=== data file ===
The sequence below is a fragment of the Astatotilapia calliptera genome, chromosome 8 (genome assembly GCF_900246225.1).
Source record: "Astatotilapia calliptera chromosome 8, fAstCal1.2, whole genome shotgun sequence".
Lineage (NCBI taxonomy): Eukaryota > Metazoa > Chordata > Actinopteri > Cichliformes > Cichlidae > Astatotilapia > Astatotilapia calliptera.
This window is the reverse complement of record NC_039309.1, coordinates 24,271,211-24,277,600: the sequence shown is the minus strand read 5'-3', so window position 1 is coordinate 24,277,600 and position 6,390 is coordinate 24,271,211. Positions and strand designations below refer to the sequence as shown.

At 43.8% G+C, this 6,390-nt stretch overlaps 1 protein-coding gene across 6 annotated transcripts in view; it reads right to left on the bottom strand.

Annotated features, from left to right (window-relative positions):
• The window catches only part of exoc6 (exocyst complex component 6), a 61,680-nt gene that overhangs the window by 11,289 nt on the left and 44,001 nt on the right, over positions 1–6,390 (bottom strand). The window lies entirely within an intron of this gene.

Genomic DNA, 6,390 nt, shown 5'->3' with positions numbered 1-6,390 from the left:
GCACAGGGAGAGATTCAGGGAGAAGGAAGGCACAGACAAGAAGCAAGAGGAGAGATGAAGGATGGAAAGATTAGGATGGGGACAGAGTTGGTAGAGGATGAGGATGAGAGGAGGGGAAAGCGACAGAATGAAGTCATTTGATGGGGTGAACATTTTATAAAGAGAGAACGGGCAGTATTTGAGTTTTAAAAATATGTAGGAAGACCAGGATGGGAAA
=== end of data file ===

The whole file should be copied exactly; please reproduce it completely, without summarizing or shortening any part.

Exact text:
The sequence below is a fragment of the Astatotilapia calliptera genome, chromosome 8 (genome assembly GCF_900246225.1).
Source record: "Astatotilapia calliptera chromosome 8, fAstCal1.2, whole genome shotgun sequence".
Lineage (NCBI taxonomy): Eukaryota > Metazoa > Chordata > Actinopteri > Cichliformes > Cichlidae > Astatotilapia > Astatotilapia calliptera.
This window is the reverse complement of record NC_039309.1, coordinates 24,271,211-24,277,600: the sequence shown is the minus strand read 5'-3', so window position 1 is coordinate 24,277,600 and position 6,390 is coordinate 24,271,211. Positions and strand designations below refer to the sequence as shown.

At 43.8% G+C, this 6,390-nt stretch overlaps 1 protein-coding gene across 6 annotated transcripts in view; it reads right to left on the bottom strand.

Annotated features, from left to right (window-relative positions):
• The window catches only part of exoc6 (exocyst complex component 6), a 61,680-nt gene that overhangs the window by 11,289 nt on the left and 44,001 nt on the right, over positions 1–6,390 (bottom strand). The window lies entirely within an intron of this gene.

Genomic DNA, 6,390 nt, shown 5'->3' with positions numbered 1-6,390 from the left:
GCACAGGGAGAGATTCAGGGAGAAGGAAGGCACAGACAAGAAGCAAGAGGAGAGATGAAGGATGGAAAGATTAGGATGGGGACAGAGTTGGTAGAGGATGAGGATGAGAGGAGGGGAAAGCGACAGAATGAAGTCATTTGATGGGGTGAACATTTTATAAAGAGAGAACGGGCAGTATTTGAGTTTTAAAAATATGTAGGAAGACCAGGATGGGAAA